Lessons From Deepwater Horizon are Particularly Relevant Today

Lessons From Deepwater Horizon are Particularly Relevant Today
AP Photo/Gerald Herbert, File

President Trump’s recent announcement that his administration will no longer waive sanctions on nations that import oil from Iran demonstrates the economic and diplomatic advantages provided by America’s surging oil and natural gas production. The U.S. produced 10.9 million barrels of oil each day last year, breaking a record dating back to 1970, according to the Energy Information Administration. Today, U.S. oil production is at an all-time high and is anticipated to increase another 2 million barrels per day by 2020.

As America leverages its vast domestic energy resources and puts the nation on a path toward eventual “energy independence,” it is vital that U.S. energy producers be mindful of the past and not let safety become an afterthought as we seek to meet our energy needs and pump more oil and gas.

It was nearly a decade ago on April 20, 2010 when the Deepwater Horizon offshore drilling facility experienced a catastrophic failure resulting in significant loss of life and environmental consequences. Numerous investigations, both governmental and non-governmental, pointed to several technical issues as the cause of the Deepwater Horizon incident, including failure of a Blow-out Preventer, improper well design, and failure of redundant safety systems.

But underneath all those technical problems with Deepwater Horizon, and at the heart of many catastrophic incidents across high-hazard industries, were human and organizational problems. There are frequently consistent gaps in the balance between production and safety, a misalignment of short-term and long-term goals, and a lack of employee engagement that is essential to creating a safer organizational culture.

In our work advising high-risk industries, including oil and gas, we have found that many company board rooms tend to focus more on short-term concerns such as worker injury rates and company productivity than longer-term concerns such as asset reliability and process safety. In a 2018 survey of executives at more than 350 major corporations worldwide conducted by DuPont Sustainable Solutions, nearly 93 percent noted that productivity is extremely influential to investment decisions. But when asked how influential asset reliability and reducing catastrophic incidents are, the number dropped significantly, even though these are critical to ensuring long-term productivity. Increased productivity and improved safety cannot be considered mutually exclusive.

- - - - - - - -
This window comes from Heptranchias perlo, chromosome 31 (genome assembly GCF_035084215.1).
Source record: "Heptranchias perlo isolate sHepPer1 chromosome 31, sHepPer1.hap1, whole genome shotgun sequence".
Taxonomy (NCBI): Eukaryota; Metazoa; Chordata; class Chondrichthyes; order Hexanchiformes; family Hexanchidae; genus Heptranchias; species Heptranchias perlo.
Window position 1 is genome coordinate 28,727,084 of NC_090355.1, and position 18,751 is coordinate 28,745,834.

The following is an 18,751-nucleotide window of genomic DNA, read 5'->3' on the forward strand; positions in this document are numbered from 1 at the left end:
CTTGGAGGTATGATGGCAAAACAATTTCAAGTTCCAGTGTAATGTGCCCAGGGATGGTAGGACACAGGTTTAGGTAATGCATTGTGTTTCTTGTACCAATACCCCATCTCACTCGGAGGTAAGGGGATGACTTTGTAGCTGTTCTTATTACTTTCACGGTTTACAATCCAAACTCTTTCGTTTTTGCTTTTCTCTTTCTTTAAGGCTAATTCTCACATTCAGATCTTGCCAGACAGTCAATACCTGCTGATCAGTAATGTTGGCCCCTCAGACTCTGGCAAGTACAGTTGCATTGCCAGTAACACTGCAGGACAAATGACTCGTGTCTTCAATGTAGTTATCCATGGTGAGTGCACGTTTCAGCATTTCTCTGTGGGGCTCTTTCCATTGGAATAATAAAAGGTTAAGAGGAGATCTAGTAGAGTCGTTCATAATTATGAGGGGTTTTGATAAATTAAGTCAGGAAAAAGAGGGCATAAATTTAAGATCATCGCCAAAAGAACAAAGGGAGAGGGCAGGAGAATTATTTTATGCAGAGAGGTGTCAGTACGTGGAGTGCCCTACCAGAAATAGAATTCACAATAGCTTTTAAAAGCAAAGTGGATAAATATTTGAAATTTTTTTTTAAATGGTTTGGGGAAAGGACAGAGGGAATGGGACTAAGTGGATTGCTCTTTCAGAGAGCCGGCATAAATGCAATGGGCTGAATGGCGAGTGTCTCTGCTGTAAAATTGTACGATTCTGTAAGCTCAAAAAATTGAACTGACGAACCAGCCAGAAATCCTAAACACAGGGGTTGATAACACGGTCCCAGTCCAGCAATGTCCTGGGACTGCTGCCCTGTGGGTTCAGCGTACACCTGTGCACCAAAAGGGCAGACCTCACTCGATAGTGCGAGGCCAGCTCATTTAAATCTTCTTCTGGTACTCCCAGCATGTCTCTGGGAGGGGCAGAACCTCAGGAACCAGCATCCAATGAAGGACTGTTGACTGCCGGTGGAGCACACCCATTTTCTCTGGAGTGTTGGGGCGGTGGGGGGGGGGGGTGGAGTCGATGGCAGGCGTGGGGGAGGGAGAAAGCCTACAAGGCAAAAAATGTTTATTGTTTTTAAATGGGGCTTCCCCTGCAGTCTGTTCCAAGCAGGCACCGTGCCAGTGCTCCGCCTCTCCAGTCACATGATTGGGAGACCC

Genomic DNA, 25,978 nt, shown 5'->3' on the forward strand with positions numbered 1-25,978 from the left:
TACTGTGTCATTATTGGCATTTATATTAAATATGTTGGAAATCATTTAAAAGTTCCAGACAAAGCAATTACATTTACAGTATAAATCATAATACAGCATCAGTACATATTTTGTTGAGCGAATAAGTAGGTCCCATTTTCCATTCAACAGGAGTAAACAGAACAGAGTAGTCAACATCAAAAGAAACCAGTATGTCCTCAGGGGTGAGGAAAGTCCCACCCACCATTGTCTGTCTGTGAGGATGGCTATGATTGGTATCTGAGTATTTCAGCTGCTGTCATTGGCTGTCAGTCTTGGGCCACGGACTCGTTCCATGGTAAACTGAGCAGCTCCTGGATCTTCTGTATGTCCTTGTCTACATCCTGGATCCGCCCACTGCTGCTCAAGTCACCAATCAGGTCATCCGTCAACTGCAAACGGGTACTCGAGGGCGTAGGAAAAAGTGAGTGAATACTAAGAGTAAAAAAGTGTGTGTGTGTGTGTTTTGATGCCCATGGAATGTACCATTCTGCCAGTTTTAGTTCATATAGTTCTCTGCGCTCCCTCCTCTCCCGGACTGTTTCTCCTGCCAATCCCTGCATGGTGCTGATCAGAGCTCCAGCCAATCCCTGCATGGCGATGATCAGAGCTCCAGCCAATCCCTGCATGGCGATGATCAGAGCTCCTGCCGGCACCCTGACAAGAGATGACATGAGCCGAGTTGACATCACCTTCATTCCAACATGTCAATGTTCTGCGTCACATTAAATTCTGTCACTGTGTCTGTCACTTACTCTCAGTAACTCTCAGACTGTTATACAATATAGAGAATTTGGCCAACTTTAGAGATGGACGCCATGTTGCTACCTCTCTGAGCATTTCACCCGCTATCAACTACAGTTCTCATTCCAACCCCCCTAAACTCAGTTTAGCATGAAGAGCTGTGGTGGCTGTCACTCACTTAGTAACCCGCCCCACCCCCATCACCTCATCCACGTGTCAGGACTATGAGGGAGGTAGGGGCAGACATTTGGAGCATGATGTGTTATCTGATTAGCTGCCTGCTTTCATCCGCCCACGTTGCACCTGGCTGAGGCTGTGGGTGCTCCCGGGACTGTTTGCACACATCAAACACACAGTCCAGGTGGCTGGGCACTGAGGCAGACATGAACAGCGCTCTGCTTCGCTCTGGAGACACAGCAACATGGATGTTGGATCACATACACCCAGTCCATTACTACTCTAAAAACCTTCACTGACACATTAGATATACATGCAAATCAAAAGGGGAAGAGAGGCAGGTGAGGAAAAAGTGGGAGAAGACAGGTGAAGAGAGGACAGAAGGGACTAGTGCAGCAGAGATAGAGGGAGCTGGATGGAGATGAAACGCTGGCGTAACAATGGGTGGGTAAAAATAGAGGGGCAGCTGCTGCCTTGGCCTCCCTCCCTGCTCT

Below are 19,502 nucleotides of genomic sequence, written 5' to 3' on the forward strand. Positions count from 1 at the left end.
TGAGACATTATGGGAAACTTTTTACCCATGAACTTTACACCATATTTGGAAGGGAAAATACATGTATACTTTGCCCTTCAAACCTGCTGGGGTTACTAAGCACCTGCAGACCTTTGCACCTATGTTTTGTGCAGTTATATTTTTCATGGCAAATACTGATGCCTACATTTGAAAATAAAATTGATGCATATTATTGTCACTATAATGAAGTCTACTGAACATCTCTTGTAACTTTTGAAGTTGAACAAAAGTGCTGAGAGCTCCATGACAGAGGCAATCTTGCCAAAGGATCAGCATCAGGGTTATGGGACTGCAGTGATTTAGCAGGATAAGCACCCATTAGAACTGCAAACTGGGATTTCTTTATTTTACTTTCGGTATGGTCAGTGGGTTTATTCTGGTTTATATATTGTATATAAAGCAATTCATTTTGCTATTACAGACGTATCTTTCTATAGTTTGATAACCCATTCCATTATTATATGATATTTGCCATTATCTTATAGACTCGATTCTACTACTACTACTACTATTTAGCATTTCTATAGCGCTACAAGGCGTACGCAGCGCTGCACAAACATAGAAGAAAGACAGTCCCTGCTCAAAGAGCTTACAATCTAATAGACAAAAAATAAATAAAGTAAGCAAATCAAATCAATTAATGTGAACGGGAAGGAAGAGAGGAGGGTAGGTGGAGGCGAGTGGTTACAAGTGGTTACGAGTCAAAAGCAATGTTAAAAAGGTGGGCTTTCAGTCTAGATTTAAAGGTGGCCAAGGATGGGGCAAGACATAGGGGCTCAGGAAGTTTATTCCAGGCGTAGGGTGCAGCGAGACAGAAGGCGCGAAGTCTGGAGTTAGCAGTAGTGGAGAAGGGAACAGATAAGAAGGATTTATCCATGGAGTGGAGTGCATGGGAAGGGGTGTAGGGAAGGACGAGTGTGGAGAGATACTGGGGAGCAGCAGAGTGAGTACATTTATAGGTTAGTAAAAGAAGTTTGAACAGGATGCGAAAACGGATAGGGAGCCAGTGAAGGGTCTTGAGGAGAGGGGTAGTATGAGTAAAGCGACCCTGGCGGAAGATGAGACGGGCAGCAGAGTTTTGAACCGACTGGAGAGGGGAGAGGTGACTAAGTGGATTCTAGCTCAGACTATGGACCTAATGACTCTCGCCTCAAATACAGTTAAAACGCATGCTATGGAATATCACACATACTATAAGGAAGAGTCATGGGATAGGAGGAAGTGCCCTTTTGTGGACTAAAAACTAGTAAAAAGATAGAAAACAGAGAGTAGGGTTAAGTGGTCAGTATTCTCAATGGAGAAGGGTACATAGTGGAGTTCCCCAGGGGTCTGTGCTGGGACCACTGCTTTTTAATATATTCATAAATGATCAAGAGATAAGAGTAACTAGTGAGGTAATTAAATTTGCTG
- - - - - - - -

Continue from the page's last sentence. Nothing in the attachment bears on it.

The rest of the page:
There also appears to be a significant gap between the focus on employee safety and that of process safety incidents. Roughly 72 percent of survey respondents report discussing employee safety regularly in board meetings. However, process safety is discussed by executives less than half the time. Of course, safety of employees is critical in any organization, and it tends to be more visible to the organization. Process safety incidents, however, while less frequent, tend to be catastrophic, and frequently bring with them significant reputational and financial consequences. Process safety should be equally important as employee safety.

Finally, there is lack of workforce engagement in safety management processes and activities among many high-hazard companies, which might be the most important determinant of operational safety success or failure. There is a belief across all industries that implementing more systems or processes can strengthen business performance, but this creates a dependent culture where success relies on procedures and oversights.

Instead, companies should better engage employees and empower them to raise concern should they observe risk and hazardous operational conditions. After all, the day-to-day workforce constitutes most of the company and is the first line of defense when an incident occurs. Leveraging employees’ everyday knowledge and experience, and empowering them to act to prevent risk, will help establish a strong safety culture within the company that can help prevent major incidents.

Leveraging America’s vast energy resources can greatly enhance our economic and national security, but it is important that in doing so we don’t make safety an afterthought. When incidents occur, it can be easy to play “whack-a-mole” by addressing the problem at hand and then returning to business as usual until the next incident occurs. Instead, we must learn from the past and be vigilant to ensure catastrophic accidents do not repeat themselves.

Nicholas Bahr is the Global Director of Operational Risk Management and Process Safety at DuPont Sustainable Solutions. Alfonsius Ariawan is a Global Solutions Architect for DuPont Sustainable Solutions. DuPont Sustainable Solutions (DSS) is a leading provider of world-class operations consulting services to help organizations transform and optimize their processes, technologies, and capabilities.

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